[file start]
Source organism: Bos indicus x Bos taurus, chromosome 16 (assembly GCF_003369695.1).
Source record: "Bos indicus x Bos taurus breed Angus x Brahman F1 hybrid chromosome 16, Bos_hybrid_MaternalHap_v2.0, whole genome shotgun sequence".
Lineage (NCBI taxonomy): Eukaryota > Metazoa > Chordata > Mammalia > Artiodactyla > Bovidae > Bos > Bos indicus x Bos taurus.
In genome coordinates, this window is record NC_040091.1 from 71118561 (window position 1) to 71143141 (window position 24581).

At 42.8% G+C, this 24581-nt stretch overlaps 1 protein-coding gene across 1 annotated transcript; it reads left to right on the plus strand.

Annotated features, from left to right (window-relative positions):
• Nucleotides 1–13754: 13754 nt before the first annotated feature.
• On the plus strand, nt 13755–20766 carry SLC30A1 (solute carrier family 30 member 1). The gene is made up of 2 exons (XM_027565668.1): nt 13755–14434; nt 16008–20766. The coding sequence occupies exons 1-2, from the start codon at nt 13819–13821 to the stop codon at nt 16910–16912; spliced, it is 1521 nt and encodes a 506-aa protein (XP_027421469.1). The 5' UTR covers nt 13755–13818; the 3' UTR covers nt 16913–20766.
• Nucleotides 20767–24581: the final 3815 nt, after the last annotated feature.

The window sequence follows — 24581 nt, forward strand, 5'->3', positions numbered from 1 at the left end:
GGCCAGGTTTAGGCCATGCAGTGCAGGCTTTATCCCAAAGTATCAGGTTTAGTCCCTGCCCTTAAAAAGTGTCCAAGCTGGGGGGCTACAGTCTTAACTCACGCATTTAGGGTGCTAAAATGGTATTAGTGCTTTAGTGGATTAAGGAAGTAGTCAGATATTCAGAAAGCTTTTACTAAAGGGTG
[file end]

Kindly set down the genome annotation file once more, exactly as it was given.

Source organism: Bos indicus x Bos taurus, chromosome 16 (assembly GCF_003369695.1).
Source record: "Bos indicus x Bos taurus breed Angus x Brahman F1 hybrid chromosome 16, Bos_hybrid_MaternalHap_v2.0, whole genome shotgun sequence".
Lineage (NCBI taxonomy): Eukaryota > Metazoa > Chordata > Mammalia > Artiodactyla > Bovidae > Bos > Bos indicus x Bos taurus.
In genome coordinates, this window is record NC_040091.1 from 71118561 (window position 1) to 71143141 (window position 24581).

At 42.8% G+C, this 24581-nt stretch overlaps 1 protein-coding gene across 1 annotated transcript; it reads left to right on the plus strand.

Annotated features, from left to right (window-relative positions):
• Nucleotides 1–13754: 13754 nt before the first annotated feature.
• On the plus strand, nt 13755–20766 carry SLC30A1 (solute carrier family 30 member 1). The gene is made up of 2 exons (XM_027565668.1): nt 13755–14434; nt 16008–20766. The coding sequence occupies exons 1-2, from the start codon at nt 13819–13821 to the stop codon at nt 16910–16912; spliced, it is 1521 nt and encodes a 506-aa protein (XP_027421469.1). The 5' UTR covers nt 13755–13818; the 3' UTR covers nt 16913–20766.
• Nucleotides 20767–24581: the final 3815 nt, after the last annotated feature.

The window sequence follows — 24581 nt, forward strand, 5'->3', positions numbered from 1 at the left end:
GGCCAGGTTTAGGCCATGCAGTGCAGGCTTTATCCCAAAGTATCAGGTTTAGTCCCTGCCCTTAAAAAGTGTCCAAGCTGGGGGGCTACAGTCTTAACTCACGCATTTAGGGTGCTAAAATGGTATTAGTGCTTTAGTGGATTAAGGAAGTAGTCAGATATTCAGAAAGCTTTTACTAAAGGGTG